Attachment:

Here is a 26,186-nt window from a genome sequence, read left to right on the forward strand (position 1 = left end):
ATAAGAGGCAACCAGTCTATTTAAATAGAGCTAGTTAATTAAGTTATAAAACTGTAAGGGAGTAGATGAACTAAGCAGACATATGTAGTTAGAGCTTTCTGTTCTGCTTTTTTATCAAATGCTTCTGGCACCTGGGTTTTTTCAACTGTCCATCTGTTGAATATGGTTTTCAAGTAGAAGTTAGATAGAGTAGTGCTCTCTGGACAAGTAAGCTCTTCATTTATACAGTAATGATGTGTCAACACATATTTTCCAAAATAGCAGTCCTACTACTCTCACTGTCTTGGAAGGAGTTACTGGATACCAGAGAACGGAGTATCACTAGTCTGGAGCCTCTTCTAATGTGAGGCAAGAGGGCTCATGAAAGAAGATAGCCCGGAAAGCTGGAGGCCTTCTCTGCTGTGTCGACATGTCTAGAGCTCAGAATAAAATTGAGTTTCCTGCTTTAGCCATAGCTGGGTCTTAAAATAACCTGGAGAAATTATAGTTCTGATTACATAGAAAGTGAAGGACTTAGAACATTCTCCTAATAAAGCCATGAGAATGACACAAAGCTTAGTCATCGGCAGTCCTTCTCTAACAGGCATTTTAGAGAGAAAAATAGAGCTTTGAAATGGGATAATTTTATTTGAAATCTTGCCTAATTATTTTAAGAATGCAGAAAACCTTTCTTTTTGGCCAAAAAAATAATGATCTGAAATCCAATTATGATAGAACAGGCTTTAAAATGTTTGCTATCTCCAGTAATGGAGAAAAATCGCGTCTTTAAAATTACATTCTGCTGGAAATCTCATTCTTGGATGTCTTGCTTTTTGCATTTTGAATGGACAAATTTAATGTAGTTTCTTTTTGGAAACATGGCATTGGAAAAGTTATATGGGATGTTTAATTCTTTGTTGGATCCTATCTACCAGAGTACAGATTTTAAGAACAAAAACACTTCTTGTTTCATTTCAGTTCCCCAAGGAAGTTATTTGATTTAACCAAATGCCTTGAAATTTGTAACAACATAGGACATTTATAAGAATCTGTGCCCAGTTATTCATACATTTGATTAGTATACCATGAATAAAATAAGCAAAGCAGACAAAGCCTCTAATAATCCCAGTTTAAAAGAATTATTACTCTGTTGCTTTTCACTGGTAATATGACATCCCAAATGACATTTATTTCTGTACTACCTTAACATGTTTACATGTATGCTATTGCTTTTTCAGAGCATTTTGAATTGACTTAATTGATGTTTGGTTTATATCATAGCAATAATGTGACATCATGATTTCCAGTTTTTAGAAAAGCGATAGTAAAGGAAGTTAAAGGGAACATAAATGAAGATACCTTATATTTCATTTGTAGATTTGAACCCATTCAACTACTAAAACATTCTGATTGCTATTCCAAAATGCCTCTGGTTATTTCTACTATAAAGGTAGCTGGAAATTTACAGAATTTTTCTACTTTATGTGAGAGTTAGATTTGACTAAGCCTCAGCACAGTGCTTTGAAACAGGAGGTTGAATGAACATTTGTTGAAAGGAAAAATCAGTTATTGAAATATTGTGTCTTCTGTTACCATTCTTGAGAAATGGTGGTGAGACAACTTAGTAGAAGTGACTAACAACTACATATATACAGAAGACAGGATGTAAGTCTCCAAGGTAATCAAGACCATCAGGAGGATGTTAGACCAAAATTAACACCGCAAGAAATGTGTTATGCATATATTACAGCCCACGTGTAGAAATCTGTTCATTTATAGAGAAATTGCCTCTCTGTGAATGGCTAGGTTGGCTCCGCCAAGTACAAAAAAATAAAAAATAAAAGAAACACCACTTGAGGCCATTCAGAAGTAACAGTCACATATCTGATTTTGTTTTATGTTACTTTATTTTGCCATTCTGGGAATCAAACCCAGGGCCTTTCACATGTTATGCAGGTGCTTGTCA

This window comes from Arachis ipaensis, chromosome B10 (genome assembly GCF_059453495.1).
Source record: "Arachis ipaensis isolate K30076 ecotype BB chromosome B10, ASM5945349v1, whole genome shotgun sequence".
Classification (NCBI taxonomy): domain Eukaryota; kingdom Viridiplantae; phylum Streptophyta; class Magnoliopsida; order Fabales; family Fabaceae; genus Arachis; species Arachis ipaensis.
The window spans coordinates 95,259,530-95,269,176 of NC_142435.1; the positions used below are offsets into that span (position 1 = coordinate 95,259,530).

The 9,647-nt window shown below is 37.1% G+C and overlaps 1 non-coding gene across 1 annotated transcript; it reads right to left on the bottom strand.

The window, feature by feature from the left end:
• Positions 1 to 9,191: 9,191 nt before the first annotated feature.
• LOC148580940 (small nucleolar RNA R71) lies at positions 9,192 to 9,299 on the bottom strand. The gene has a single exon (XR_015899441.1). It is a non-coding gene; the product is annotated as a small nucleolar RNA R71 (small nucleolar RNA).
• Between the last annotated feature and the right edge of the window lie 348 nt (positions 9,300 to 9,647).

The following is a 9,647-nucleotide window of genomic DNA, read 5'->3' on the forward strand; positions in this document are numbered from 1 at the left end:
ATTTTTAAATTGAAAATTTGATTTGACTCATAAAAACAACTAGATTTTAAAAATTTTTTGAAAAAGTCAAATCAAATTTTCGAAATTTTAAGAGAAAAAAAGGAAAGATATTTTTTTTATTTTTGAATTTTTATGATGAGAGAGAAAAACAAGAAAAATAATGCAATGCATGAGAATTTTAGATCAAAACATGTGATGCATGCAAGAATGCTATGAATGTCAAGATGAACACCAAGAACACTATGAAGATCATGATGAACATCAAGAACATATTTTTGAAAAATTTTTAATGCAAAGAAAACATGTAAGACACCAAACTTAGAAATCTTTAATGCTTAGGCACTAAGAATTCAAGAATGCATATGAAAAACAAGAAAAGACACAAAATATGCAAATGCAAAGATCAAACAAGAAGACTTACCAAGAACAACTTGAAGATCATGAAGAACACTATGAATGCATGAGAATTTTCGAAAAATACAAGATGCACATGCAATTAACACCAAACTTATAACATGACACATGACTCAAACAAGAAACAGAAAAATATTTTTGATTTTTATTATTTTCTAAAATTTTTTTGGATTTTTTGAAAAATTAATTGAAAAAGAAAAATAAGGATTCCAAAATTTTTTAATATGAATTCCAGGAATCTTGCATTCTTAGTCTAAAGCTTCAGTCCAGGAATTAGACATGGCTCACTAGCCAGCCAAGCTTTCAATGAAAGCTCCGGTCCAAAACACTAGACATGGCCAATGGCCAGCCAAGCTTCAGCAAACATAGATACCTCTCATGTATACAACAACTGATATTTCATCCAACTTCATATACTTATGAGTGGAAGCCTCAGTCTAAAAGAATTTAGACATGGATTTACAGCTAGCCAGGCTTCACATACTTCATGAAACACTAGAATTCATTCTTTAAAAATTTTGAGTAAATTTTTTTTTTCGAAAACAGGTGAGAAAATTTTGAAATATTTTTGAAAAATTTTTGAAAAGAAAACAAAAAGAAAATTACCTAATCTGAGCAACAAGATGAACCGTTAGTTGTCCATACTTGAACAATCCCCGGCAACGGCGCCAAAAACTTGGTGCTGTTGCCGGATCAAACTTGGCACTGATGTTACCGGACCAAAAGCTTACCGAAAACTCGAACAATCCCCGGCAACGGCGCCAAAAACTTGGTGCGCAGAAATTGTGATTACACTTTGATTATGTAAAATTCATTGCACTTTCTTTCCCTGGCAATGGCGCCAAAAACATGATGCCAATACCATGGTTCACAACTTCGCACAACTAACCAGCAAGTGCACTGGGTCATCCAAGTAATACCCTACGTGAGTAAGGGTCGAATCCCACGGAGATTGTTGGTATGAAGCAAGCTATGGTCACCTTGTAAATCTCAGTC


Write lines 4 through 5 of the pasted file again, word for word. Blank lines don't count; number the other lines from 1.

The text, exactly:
Source record: "Arachis ipaensis isolate K30076 ecotype BB chromosome B10, ASM5945349v1, whole genome shotgun sequence".
Classification (NCBI taxonomy): domain Eukaryota; kingdom Viridiplantae; phylum Streptophyta; class Magnoliopsida; order Fabales; family Fabaceae; genus Arachis; species Arachis ipaensis.